The first invisible design hides in plain sight. It is as transparent as a window, allowing the meaning to shine through. When properly executed, it never draws attention to itself. It is functional, disposable, a utility that you only notice when it fails. Obvious in hindsight, but maddening to the practitioner striving to achieve this perfection.
The second invisible design can't be seen because the onlooker doesn't believe. He might feel a vague sense of quality, some uncertain arrangement that carries a whiff of the artistic crowd. It reminds him of people that, despite his sincere attempts, he can't understand. Designers speak a different language, measure things with some foreign scale. If he accepts it at all it is with resignation, with a skeptical acknowledgement that if it really exists he may never understand its mystery.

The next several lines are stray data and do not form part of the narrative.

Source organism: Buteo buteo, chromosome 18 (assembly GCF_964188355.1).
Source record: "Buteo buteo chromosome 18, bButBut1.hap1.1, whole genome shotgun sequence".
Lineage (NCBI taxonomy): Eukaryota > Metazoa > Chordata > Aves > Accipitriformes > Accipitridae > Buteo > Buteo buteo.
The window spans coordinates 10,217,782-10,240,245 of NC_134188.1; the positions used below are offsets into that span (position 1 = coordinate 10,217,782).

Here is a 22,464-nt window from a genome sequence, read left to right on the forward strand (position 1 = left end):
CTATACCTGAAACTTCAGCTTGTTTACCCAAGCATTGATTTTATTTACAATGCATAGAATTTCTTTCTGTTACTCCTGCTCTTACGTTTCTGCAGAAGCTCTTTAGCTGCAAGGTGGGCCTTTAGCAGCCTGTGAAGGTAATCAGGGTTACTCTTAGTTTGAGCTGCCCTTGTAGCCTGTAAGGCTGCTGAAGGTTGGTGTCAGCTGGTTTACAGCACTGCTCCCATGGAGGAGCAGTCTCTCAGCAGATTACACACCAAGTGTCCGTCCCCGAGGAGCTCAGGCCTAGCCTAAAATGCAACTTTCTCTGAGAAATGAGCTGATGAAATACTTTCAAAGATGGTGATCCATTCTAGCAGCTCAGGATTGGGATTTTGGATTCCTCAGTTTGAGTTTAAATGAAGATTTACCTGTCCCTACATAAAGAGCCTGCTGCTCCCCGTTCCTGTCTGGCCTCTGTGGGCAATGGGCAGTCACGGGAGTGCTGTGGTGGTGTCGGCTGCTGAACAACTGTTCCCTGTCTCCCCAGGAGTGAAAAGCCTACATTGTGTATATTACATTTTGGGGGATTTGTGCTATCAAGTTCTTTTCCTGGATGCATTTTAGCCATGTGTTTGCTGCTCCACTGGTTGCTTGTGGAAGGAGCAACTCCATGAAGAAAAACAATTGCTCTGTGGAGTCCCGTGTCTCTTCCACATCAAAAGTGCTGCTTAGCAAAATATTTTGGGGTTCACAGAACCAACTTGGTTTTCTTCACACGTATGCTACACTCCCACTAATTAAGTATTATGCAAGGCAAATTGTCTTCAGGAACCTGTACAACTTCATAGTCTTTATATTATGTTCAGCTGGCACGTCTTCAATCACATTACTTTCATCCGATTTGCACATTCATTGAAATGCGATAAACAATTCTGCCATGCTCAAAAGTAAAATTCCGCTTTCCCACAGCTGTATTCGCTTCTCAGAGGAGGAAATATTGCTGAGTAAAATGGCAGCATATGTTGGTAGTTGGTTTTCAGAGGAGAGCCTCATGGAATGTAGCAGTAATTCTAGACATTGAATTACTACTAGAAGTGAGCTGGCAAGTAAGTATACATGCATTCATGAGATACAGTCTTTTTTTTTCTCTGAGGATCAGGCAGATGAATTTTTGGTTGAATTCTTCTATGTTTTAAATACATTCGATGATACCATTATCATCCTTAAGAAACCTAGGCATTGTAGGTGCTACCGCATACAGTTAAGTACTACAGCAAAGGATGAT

The third invisible design isn't seen because it died on the vine. Perhaps a novel design fails to pass the scrutiny of a committee. Perhaps it never shipped because a timid stakeholder preferred the safety of pre-trodden paths. This is the wind tunnel that grinds our best work into oatmeal. It is invisible to all but the few who saw it on screen before it was rejected.
And so this is our job as designers:
We labor for frictionless experiences, concentrate on removing anything that distracts from the purpose of our work.
We evangelize to non-believers, preach the virtues of our craft, hoping to convert those who don't believe in what they cannot see.
And we carry on when our best work is stillborn, too fragile to survive outside the womb of our studios.
Thanks for reading my words in 2017. Stay creative.
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The Designer’s Invisible Skill Set
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